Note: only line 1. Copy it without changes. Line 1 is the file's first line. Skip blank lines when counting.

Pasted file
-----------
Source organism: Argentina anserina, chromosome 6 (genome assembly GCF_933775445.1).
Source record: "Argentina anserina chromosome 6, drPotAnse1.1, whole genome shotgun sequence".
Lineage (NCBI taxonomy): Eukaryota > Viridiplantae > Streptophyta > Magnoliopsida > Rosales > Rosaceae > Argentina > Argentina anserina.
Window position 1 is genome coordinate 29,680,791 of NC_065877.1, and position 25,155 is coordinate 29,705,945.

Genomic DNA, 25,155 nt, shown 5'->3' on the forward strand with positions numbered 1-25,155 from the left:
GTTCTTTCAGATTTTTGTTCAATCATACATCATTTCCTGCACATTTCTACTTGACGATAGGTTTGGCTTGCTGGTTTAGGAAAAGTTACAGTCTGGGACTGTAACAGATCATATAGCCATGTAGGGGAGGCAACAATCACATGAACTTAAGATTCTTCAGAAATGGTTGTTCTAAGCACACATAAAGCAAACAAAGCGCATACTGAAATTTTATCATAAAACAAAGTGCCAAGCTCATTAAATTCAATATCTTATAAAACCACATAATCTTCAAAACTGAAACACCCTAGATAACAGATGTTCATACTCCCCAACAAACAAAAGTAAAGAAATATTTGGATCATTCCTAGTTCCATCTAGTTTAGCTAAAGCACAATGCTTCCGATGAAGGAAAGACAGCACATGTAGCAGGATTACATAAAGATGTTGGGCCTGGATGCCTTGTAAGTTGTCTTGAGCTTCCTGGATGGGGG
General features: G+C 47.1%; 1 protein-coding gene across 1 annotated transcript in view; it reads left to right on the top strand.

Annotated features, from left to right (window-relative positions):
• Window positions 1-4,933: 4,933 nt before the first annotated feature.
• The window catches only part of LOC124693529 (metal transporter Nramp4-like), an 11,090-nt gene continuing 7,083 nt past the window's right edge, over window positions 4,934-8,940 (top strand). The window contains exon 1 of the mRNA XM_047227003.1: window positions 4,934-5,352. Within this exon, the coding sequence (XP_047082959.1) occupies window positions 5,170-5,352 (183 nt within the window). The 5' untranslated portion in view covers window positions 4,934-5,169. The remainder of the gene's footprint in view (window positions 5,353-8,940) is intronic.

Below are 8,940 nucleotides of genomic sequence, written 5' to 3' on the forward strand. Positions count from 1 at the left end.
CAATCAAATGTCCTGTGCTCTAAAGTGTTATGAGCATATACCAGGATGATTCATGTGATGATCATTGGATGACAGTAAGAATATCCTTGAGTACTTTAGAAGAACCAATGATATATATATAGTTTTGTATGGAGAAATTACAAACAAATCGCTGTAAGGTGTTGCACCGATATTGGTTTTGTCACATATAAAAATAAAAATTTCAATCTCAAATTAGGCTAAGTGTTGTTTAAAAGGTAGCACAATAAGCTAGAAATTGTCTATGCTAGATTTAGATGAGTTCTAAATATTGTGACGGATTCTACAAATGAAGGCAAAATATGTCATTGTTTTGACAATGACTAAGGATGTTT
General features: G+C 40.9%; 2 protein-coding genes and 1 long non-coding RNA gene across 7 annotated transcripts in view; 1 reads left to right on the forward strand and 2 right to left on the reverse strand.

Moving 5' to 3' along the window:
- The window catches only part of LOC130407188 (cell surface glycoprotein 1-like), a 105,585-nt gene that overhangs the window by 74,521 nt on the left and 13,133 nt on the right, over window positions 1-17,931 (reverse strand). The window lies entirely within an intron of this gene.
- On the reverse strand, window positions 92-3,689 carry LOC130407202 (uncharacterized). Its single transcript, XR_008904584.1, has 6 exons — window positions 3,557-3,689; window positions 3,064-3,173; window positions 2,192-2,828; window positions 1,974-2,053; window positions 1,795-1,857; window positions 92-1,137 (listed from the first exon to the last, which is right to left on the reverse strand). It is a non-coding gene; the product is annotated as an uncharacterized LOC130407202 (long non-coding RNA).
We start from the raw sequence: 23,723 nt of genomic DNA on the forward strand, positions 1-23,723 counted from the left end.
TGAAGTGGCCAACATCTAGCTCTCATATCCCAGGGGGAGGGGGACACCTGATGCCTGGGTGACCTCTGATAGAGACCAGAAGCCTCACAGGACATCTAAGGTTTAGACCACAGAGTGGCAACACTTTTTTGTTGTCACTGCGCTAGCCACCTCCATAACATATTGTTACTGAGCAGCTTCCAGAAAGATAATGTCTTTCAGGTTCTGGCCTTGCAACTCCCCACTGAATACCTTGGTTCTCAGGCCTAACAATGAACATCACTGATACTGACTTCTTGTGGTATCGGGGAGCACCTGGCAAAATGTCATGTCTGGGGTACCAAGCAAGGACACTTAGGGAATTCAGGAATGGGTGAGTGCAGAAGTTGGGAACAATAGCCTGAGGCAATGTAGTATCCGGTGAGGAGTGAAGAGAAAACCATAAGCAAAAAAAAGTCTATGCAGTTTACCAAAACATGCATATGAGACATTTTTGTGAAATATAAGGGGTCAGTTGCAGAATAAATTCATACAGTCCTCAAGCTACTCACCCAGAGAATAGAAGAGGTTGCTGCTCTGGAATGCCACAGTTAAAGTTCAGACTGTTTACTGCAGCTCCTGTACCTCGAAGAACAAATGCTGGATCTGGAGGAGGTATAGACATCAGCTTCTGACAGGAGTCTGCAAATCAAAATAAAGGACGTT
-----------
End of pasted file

Source organism: Argentina anserina, chromosome 6 (genome assembly GCF_933775445.1).